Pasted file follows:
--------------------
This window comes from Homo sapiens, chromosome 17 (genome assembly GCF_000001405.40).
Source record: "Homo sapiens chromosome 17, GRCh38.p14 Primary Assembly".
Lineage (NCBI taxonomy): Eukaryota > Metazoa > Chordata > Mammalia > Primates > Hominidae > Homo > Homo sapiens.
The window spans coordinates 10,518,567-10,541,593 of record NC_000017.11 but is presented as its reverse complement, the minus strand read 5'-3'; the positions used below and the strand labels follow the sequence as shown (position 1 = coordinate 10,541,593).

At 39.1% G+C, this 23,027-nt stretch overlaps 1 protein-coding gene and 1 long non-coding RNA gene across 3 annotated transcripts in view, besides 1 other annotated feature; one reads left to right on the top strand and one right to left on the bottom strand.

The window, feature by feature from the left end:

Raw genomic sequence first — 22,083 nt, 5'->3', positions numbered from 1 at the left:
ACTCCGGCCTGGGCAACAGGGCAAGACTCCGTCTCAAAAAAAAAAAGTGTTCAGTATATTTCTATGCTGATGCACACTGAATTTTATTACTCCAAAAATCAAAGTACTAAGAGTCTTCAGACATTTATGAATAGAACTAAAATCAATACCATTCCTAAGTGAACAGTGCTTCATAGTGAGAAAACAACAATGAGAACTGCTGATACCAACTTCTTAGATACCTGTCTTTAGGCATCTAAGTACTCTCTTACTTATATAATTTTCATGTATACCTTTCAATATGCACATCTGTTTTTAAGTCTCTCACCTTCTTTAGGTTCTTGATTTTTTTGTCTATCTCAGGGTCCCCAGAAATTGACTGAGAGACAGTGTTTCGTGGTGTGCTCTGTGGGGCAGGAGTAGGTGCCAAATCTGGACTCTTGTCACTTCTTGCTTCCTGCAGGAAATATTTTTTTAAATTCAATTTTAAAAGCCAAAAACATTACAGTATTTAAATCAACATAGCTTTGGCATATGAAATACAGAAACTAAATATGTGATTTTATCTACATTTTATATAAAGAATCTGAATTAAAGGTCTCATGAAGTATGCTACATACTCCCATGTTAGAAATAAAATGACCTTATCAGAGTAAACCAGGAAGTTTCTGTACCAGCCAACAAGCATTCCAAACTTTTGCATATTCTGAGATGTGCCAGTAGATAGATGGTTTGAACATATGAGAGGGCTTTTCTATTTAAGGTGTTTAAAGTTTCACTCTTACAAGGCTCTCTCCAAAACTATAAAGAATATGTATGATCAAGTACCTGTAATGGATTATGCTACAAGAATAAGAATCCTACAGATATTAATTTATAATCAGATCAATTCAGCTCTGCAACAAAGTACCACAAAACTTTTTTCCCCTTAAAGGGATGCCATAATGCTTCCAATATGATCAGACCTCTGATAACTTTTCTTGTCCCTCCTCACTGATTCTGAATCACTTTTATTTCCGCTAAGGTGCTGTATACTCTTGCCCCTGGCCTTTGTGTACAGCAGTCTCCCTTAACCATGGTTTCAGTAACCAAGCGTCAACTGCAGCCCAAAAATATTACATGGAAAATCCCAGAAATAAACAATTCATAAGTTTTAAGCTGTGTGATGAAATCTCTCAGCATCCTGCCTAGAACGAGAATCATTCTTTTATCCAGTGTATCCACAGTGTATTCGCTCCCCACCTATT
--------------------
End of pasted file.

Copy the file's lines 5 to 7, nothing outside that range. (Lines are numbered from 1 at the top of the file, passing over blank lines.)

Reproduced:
At 39.1% G+C, this 23,027-nt stretch overlaps 1 protein-coding gene and 1 long non-coding RNA gene across 3 annotated transcripts in view, besides 1 other annotated feature; one reads left to right on the top strand and one right to left on the bottom strand.

The window, feature by feature from the left end:

Raw genomic sequence first — 22,083 nt, 5'->3', positions numbered from 1 at the left: